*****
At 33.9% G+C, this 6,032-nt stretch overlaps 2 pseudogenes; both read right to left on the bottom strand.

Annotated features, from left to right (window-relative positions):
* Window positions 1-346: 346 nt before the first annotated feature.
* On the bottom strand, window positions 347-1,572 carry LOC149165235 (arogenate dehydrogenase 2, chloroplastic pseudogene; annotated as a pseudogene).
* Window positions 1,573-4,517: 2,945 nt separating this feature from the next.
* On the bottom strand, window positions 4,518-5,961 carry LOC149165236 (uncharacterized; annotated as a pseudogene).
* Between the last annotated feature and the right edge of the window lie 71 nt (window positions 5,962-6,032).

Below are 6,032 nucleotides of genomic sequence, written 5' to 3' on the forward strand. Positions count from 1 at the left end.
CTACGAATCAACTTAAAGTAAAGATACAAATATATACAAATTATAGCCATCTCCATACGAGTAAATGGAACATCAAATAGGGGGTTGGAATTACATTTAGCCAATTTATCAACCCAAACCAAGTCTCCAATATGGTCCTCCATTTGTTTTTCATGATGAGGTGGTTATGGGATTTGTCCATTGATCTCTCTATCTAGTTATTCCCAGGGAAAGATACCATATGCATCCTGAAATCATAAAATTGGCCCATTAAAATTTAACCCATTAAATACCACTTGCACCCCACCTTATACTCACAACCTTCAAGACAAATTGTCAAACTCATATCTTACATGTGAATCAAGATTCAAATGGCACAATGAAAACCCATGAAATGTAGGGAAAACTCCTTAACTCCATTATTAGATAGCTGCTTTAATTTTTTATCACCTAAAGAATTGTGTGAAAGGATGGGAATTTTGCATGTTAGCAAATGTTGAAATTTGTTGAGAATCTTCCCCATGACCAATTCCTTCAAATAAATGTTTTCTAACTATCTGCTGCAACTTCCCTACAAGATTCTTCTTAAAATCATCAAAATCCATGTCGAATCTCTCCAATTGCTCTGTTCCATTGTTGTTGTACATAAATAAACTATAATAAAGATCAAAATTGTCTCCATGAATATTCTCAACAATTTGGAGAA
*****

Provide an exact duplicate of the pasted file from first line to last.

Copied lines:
At 33.9% G+C, this 6,032-nt stretch overlaps 2 pseudogenes; both read right to left on the bottom strand.

Annotated features, from left to right (window-relative positions):
* Window positions 1-346: 346 nt before the first annotated feature.
* On the bottom strand, window positions 347-1,572 carry LOC149165235 (arogenate dehydrogenase 2, chloroplastic pseudogene; annotated as a pseudogene).
* Window positions 1,573-4,517: 2,945 nt separating this feature from the next.
* On the bottom strand, window positions 4,518-5,961 carry LOC149165236 (uncharacterized; annotated as a pseudogene).
* Between the last annotated feature and the right edge of the window lie 71 nt (window positions 5,962-6,032).

Below are 6,032 nucleotides of genomic sequence, written 5' to 3' on the forward strand. Positions count from 1 at the left end.
CTACGAATCAACTTAAAGTAAAGATACAAATATATACAAATTATAGCCATCTCCATACGAGTAAATGGAACATCAAATAGGGGGTTGGAATTACATTTAGCCAATTTATCAACCCAAACCAAGTCTCCAATATGGTCCTCCATTTGTTTTTCATGATGAGGTGGTTATGGGATTTGTCCATTGATCTCTCTATCTAGTTATTCCCAGGGAAAGATACCATATGCATCCTGAAATCATAAAATTGGCCCATTAAAATTTAACCCATTAAATACCACTTGCACCCCACCTTATACTCACAACCTTCAAGACAAATTGTCAAACTCATATCTTACATGTGAATCAAGATTCAAATGGCACAATGAAAACCCATGAAATGTAGGGAAAACTCCTTAACTCCATTATTAGATAGCTGCTTTAATTTTTTATCACCTAAAGAATTGTGTGAAAGGATGGGAATTTTGCATGTTAGCAAATGTTGAAATTTGTTGAGAATCTTCCCCATGACCAATTCCTTCAAATAAATGTTTTCTAACTATCTGCTGCAACTTCCCTACAAGATTCTTCTTAAAATCATCAAAATCCATGTCGAATCTCTCCAATTGCTCTGTTCCATTGTTGTTGTACATAAATAAACTATAATAAAGATCAAAATTGTCTCCATGAATATTCTCAACAATTTGGAGAA